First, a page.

Page 5251 - Week 14 - Wednesday, 29 November 2017

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MR RAMSAY: Actually, what I said publicly was that I expect the results of the consultation, which I have directed to commence, by the middle of next year. I received the advice from the Victims of Crime Commissioner in late November and I have already asked the director to commence consultations.

Aboriginals and Torres Strait Islanders—police apprehensions

MR MILLIGAN: My question is to the Minister for Police and Emergency Services. Minister, the Canberra Times recently revealed that the number of Indigenous apprehensions by police were increasing, whilst the numbers of non-Indigenous apprehensions over a similar period were falling. Questions have been raised about unconscious bias or systemic racism. Minister, what is the directorate doing to address these issues?

MR GENTLEMAN: I thank Mr Milligan for his question. It is of course the case that Indigenous people are over-represented in our criminal justice system. It is something that the whole of government is looking at, not just ACT Policing but across all of our government agencies that deal with our Indigenous population.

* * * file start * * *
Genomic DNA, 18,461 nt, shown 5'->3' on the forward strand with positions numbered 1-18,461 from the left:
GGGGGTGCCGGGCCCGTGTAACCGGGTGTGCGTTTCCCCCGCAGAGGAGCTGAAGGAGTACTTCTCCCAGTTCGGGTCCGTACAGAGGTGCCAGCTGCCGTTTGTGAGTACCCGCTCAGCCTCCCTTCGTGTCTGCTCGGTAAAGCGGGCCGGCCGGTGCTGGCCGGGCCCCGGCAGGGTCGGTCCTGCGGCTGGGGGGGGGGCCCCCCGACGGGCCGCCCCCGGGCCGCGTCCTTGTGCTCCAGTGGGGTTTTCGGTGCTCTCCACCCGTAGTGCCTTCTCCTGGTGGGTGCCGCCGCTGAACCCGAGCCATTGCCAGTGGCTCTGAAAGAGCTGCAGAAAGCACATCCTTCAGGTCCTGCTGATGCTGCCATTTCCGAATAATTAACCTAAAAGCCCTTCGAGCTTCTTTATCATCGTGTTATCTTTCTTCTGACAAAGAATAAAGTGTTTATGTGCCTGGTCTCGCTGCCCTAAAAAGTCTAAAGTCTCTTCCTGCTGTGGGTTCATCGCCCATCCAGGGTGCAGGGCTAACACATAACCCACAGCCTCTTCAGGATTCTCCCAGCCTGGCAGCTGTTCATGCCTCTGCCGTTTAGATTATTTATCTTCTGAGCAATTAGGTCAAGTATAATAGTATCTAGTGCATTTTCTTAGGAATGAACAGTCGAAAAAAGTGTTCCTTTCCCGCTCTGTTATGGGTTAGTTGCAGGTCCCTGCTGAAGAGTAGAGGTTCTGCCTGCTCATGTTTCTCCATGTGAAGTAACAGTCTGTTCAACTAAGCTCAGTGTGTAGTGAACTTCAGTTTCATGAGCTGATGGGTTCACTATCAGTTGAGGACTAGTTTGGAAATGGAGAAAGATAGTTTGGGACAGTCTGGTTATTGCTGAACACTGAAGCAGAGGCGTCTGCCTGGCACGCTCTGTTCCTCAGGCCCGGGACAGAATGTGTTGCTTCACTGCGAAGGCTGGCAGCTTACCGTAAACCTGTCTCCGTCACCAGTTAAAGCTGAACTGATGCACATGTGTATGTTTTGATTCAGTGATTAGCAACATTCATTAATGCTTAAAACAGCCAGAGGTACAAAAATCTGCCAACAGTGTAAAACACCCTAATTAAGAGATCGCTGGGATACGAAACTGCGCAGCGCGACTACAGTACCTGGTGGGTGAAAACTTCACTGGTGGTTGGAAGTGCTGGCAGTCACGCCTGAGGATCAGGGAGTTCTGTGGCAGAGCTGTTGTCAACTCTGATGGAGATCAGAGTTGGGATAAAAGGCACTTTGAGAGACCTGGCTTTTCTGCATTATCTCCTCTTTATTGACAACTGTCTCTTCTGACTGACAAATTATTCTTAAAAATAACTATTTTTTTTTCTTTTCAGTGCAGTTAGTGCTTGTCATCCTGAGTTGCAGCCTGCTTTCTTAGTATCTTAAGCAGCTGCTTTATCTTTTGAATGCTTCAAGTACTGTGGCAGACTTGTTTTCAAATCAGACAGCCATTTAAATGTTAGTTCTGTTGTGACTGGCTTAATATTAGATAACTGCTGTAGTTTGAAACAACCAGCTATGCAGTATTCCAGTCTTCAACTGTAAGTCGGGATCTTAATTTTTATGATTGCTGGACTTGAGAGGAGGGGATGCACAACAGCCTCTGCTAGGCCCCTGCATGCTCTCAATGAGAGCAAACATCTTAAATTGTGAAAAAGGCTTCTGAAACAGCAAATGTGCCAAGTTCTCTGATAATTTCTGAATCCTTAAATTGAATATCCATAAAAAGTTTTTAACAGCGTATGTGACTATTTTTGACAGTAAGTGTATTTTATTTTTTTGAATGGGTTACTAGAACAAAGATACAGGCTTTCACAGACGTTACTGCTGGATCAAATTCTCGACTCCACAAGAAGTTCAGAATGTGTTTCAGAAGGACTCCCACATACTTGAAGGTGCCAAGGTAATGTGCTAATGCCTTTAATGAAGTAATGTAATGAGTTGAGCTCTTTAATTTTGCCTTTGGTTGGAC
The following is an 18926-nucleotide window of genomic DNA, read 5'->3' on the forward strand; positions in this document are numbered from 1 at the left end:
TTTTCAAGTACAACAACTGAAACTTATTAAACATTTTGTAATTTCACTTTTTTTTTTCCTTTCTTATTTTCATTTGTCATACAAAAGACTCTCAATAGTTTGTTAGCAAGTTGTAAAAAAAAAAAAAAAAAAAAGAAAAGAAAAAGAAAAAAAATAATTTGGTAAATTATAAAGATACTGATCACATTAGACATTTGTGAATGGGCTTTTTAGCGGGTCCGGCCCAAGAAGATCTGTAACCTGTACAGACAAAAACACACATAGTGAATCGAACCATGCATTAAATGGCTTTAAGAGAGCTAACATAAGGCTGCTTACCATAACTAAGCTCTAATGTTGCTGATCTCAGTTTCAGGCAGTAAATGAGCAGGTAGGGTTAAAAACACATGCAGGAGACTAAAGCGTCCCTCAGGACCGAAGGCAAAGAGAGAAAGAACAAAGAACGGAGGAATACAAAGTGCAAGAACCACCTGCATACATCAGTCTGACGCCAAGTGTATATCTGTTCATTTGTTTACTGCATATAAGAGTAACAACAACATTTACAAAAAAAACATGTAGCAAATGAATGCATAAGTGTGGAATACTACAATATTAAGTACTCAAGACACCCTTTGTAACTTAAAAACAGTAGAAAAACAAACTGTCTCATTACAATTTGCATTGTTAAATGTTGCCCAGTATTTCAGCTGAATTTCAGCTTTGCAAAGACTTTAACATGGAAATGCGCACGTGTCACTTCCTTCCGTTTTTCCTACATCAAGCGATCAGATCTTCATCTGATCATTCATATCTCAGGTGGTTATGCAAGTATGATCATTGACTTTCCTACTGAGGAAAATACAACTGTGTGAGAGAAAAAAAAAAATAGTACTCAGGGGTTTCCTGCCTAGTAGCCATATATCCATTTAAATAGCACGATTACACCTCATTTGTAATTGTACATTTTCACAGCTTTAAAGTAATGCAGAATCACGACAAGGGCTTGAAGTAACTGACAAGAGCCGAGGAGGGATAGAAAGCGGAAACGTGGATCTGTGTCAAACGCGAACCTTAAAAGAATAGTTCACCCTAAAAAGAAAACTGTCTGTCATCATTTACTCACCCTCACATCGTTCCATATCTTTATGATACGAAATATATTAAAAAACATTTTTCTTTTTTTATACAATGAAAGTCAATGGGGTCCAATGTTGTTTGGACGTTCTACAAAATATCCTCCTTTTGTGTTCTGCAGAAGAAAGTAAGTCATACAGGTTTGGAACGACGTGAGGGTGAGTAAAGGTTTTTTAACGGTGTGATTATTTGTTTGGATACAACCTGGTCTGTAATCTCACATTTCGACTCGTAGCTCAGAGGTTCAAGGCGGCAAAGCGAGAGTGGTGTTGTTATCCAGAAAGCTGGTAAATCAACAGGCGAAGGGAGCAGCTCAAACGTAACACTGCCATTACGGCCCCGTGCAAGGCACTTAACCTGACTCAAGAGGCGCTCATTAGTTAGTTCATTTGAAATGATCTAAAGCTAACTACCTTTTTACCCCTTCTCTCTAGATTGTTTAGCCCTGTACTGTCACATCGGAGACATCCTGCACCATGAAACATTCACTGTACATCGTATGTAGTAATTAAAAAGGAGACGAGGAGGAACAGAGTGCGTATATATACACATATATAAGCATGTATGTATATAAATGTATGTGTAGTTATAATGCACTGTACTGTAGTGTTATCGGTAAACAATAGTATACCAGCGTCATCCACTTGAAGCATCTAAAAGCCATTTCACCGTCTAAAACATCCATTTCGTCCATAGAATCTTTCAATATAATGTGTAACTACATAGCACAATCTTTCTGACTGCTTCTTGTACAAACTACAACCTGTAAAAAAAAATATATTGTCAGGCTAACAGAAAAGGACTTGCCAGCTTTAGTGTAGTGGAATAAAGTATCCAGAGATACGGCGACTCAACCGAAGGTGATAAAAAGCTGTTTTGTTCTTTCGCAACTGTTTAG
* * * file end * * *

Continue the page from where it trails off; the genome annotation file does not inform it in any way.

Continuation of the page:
ACT Policing have internal workings that ensure that they deal with Indigenous people appropriately. They have a specific regime to look at Indigenous offenders, and at whether or not they can use diversionary opportunities with those offenders. We have policies right across our justice and community safety portfolio to look at assisting Indigenous people who could go into the criminal justice system.

MR MILLIGAN: Minister, how many staff in ACT Policing have attended cultural awareness training specific to dealing with Aboriginals and Torres Strait Islanders?

MR GENTLEMAN: I do not have the actual numbers in front of me but I am happy to take that on notice and come back with the numbers of staff that have attended that training. We try to get as many as we can through the training.

MRS JONES: Minister, is such training compulsory for all ACT Policing and what is contained in the training?

MR GENTLEMAN: I do not have the details of the training in front of me, but I am happy to come back to the chamber with those details. It is important to note that it is ACT Policing’s policy for their officers to take part in that training.

Multicultural affairs—multicultural advisory council

MR PETTERSSON: My question is to the Minister for Multicultural Affairs. Minister, how is the government progressing on its commitment to establish a multicultural advisory council?

MS STEPHEN-SMITH: I thank Mr Pettersson for his question. The ACT Multicultural Advisory Council has been established to provide a platform for Canberra’s culturally and linguistically diverse communities to raise issues with the

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